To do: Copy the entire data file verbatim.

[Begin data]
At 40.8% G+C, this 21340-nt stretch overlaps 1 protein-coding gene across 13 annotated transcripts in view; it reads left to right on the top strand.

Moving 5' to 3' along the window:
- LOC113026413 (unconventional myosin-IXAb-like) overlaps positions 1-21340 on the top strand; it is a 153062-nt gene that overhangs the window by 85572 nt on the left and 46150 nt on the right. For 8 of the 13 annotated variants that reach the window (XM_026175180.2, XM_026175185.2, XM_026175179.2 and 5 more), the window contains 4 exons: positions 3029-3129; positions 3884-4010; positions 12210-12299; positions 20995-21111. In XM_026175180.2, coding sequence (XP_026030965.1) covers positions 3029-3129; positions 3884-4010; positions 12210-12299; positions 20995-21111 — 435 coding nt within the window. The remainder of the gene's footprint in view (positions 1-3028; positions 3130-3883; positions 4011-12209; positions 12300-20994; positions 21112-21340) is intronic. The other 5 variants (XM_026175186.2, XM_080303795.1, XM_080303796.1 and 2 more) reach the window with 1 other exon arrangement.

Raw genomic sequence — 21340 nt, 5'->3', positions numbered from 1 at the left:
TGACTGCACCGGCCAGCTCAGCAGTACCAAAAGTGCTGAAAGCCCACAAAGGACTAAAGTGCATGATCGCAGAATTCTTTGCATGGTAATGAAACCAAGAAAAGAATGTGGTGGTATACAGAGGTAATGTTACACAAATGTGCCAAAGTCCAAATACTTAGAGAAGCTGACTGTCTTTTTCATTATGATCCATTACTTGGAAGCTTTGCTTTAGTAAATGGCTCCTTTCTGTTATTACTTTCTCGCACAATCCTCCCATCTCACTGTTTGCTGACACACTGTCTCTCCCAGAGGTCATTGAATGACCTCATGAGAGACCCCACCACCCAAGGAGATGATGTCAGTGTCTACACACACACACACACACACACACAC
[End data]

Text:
At 40.8% G+C, this 21340-nt stretch overlaps 1 protein-coding gene across 13 annotated transcripts in view; it reads left to right on the top strand.

Moving 5' to 3' along the window:
- LOC113026413 (unconventional myosin-IXAb-like) overlaps positions 1-21340 on the top strand; it is a 153062-nt gene that overhangs the window by 85572 nt on the left and 46150 nt on the right. For 8 of the 13 annotated variants that reach the window (XM_026175180.2, XM_026175185.2, XM_026175179.2 and 5 more), the window contains 4 exons: positions 3029-3129; positions 3884-4010; positions 12210-12299; positions 20995-21111. In XM_026175180.2, coding sequence (XP_026030965.1) covers positions 3029-3129; positions 3884-4010; positions 12210-12299; positions 20995-21111 — 435 coding nt within the window. The remainder of the gene's footprint in view (positions 1-3028; positions 3130-3883; positions 4011-12209; positions 12300-20994; positions 21112-21340) is intronic. The other 5 variants (XM_026175186.2, XM_080303795.1, XM_080303796.1 and 2 more) reach the window with 1 other exon arrangement.

Raw genomic sequence — 21340 nt, 5'->3', positions numbered from 1 at the left:
TGACTGCACCGGCCAGCTCAGCAGTACCAAAAGTGCTGAAAGCCCACAAAGGACTAAAGTGCATGATCGCAGAATTCTTTGCATGGTAATGAAACCAAGAAAAGAATGTGGTGGTATACAGAGGTAATGTTACACAAATGTGCCAAAGTCCAAATACTTAGAGAAGCTGACTGTCTTTTTCATTATGATCCATTACTTGGAAGCTTTGCTTTAGTAAATGGCTCCTTTCTGTTATTACTTTCTCGCACAATCCTCCCATCTCACTGTTTGCTGACACACTGTCTCTCCCAGAGGTCATTGAATGACCTCATGAGAGACCCCACCACCCAAGGAGATGATGTCAGTGTCTACACACACACACACACACACACACAC